Saturday, October 06, 2007

Big Army Pisses on Reserve Component Troops 
There's just no other way to frame this.

MINNEAPOLIS, MN (NBC) -- When they came home from Iraq, 2,600 members of the Minnesota National Guard had been deployed longer than any other ground combat unit. The tour lasted 22 months and had been extended as part of President Bush's surge.

1st Lt. Jon Anderson said he never expected to come home to this: A government refusing to pay education benefits he says he should have earned under the GI bill.

"It's pretty much a slap in the face," Anderson said. "I think it was a scheme to save money, personally. I think it was a leadership failure by the senior Washington leadership... once again failing the soldiers."

Anderson's orders, and the orders of 1,161 other Minnesota guard members, were written for 729 days.

Had they been written for 730 days, just one day more, the soldiers would receive those benefits to pay for school.

"Which would be allowing the soldiers an extra $500 to $800 a month," Anderson said.

The Pentagon bureaucrats who amended their orders knew exactly what they were doing, and why. How do I know? Because they routinely pull this shit on shorter tours, too: Orders to temporary assignments are routinely cut for 179 days, because at 180 days, the government has to spring for money to fund a PCS - a Permanent Change of Station. Short of 180 days, the tour is considered Temporary Duty, or TDY.

Reserve component soldiers on ADSW tours (Active Duty, Special Work) are frequently put on a series of 179-day tours, with short breaks in between, to avoid this.

When I took my commissioning oath as an officer, I swore to defend our constitution against all enemies, foreign and domestic, to bear true faith and allegiance to the same, and that I took this obligation freely, without any mental reservation, or purpose of evasion.

I don't think it's unreasonable to expect that that "purpose of evasion" clause work both ways, when it comes to our reserve component warriors returning from a 22-month long tour.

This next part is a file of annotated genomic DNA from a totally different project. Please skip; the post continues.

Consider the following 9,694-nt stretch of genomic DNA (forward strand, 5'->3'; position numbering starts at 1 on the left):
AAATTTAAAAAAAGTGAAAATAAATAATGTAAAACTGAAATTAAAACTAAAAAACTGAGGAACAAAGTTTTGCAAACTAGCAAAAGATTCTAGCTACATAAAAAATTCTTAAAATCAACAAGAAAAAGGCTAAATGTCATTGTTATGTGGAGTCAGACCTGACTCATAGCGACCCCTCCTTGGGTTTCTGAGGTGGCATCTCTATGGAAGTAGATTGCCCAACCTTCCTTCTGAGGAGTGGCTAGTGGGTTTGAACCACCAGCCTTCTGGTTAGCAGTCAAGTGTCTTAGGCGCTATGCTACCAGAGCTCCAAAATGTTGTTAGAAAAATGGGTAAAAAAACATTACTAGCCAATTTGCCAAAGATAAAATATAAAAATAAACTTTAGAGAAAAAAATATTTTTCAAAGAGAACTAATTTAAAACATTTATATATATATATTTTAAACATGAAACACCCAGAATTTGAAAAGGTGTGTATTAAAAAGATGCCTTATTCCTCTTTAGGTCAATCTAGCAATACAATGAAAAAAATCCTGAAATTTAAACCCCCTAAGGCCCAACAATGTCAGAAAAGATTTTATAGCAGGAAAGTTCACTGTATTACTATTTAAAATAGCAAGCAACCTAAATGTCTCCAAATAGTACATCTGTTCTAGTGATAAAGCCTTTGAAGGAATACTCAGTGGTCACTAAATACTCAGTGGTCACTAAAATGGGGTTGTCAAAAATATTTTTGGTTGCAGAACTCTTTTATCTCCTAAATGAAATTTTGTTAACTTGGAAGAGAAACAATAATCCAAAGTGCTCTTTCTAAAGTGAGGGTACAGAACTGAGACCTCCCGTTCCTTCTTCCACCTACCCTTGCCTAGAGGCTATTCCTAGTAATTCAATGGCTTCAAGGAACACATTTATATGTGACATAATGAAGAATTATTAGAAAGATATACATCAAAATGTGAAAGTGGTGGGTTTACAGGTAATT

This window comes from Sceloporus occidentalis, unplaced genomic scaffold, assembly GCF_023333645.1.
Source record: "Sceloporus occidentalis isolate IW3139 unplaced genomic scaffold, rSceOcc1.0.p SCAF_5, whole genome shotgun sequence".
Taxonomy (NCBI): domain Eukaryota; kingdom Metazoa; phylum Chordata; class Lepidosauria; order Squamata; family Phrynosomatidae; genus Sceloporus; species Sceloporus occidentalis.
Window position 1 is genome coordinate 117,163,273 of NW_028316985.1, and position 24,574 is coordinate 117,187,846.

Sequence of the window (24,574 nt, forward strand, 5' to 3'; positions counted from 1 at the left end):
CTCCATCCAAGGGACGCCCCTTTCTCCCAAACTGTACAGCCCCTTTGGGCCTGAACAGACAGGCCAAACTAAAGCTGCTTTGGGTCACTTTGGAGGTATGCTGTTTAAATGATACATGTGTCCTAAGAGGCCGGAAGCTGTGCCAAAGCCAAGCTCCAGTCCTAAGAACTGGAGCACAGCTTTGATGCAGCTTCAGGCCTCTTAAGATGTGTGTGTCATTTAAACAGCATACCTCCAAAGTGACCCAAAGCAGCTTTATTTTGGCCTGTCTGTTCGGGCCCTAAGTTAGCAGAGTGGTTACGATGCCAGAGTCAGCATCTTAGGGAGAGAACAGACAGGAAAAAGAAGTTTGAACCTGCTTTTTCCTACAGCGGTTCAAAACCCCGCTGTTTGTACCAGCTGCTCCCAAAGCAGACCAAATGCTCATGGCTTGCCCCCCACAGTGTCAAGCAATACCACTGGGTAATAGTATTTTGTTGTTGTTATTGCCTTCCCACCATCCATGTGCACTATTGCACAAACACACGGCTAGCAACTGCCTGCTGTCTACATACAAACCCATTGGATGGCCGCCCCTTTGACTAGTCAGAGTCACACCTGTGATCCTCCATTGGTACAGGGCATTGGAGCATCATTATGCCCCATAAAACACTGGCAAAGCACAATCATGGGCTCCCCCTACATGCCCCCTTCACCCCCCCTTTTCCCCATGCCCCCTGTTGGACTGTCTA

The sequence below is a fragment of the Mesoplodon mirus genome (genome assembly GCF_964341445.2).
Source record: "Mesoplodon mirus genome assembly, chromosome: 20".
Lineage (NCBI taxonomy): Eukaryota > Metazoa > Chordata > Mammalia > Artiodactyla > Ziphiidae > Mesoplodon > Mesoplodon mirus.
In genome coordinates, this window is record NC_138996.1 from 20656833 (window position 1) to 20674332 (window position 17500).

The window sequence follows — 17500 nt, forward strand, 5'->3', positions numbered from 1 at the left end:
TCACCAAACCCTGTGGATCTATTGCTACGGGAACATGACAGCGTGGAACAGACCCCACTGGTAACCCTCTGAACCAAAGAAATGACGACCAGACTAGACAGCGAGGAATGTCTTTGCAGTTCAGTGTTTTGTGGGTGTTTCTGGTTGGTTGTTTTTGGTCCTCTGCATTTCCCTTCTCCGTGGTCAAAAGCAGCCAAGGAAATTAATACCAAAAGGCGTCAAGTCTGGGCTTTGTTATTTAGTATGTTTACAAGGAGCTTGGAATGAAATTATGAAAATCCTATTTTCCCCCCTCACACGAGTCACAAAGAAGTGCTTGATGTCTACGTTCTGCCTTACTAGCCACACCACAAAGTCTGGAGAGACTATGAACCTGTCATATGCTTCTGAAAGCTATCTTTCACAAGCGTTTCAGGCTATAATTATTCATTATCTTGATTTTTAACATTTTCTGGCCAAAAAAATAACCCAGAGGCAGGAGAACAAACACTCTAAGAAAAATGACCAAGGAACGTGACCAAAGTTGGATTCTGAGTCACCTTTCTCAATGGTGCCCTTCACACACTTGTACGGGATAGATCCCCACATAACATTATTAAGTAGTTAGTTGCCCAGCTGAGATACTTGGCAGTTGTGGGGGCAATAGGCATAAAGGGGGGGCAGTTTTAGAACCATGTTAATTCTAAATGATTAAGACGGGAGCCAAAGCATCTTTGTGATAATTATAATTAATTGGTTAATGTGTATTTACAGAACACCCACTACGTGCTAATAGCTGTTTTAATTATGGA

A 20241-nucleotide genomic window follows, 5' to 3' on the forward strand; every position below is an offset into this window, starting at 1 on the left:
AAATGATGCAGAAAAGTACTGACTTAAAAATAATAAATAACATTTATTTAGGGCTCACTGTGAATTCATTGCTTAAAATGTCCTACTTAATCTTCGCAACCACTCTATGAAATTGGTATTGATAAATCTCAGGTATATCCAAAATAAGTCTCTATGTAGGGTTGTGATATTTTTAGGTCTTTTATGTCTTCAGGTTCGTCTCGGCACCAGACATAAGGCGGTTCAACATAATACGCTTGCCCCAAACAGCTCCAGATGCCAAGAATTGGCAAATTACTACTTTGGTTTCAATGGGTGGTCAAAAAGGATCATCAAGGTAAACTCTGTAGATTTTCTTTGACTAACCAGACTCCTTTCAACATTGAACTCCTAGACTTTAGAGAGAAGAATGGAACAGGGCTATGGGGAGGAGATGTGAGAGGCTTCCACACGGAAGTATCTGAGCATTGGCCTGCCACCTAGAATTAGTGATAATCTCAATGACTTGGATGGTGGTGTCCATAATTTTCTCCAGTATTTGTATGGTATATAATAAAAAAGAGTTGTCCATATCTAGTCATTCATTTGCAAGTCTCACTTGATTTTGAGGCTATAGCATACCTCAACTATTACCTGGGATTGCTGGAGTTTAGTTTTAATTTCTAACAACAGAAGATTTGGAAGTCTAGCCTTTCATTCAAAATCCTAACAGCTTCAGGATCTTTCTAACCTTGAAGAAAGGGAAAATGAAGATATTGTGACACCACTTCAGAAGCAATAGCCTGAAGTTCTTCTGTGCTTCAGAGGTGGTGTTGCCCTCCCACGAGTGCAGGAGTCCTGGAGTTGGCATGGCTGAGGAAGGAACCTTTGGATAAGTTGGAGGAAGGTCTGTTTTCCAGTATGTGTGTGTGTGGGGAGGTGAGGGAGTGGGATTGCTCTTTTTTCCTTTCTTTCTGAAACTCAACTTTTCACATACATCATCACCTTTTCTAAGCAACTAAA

The warriors should have overruled the bean-counters on this one.

Scratch that. The warriors should have wrong the bean-counters' necks.

You watch what the replacement cost is going to be as we recruit, bonus and train new soldiers to replace the ones that say "f-ck the Army" and quit after that slap in the face.

I'll guarantee you it's going to be more than the difference between Active Duty and Reserve Component GI Bill for this unit.

Splash, out


There's a much more important reason to be one day short of 730 days.
Remember that under the current mobilization authority if a reservist is called up for 730 days (2 years), then he/she cannot be mobilized again. But if they were on active duty for only 729 days, they can issue orders again tomorrow if necessary. I bet this is more about having the flexibility to send them back to Iraq again rather than trying to shave a few bucks off GI bill costs.
Not that the media would ever make mistakes on a story about the military, but I'm confused.

As I understand it, the brigade was alerted in July 2005, mobilized in September, deployed to Iraq in March 2006, and returned after 16 months.

Would they have remained on active duty to use up accumulated leave or something to get close to the 730 days or what? Or would demobilization have taken 2 months?

If this was a bureaucratic screw job, I'm wondering how they only got just under half the brigade.

I'm not saying these people didn't get screwed, I'm just wondering what the whole story is.

By the way, that 179 day thing has been going on forever. B-52 units deploying to SEA for Vietnam come to mind, 179 day TDY's to avoid giving people credit for an overseas tour.

USAF 66-74
Perfect. Someone was awarded for their "creative problem-solving skills" for this. Incredible myopic leadership traits of officers sprinting through their assignments and leaving crap like this for others to fix on their tour. The Balkans and Sinai tours cemented this personnel-wanker's scheme into the operators' methodology (along with contractor-dependant logistics). Tours were never tied to any operational need, but rather a bureaucratic imperative.

Oh, and try this stunt with a split purchase and see what happens.
A friend of mine in the OK guard was mobed with this unit and stayed with them from the begining to the end. From what he's told me some of the MN guys were able to get their orders extended to make the 2 year mark and the MN legislature also provided them with more benefits educational and others. However, solders that deployed with that unit from other states didn't recieve those extensions or benefits provided by MN. In short he got bent over and dicked after being stuck with them the entire time.

He's one of the ones that Jason talked about thats ones that going to "say "f-ck the Army" and quit after that slap in the face." He'll only reup for 3 years to say out of the IRR. Its really sad what the Army will do to save a buck here and there.
Well, obviously, Minnesota's not going to be granting benefits to people who aren't Minnesotans. But they weren't on a state mission to begin with. They were on a federal mission. Any benefits that accrue should be funded with federal dollars.
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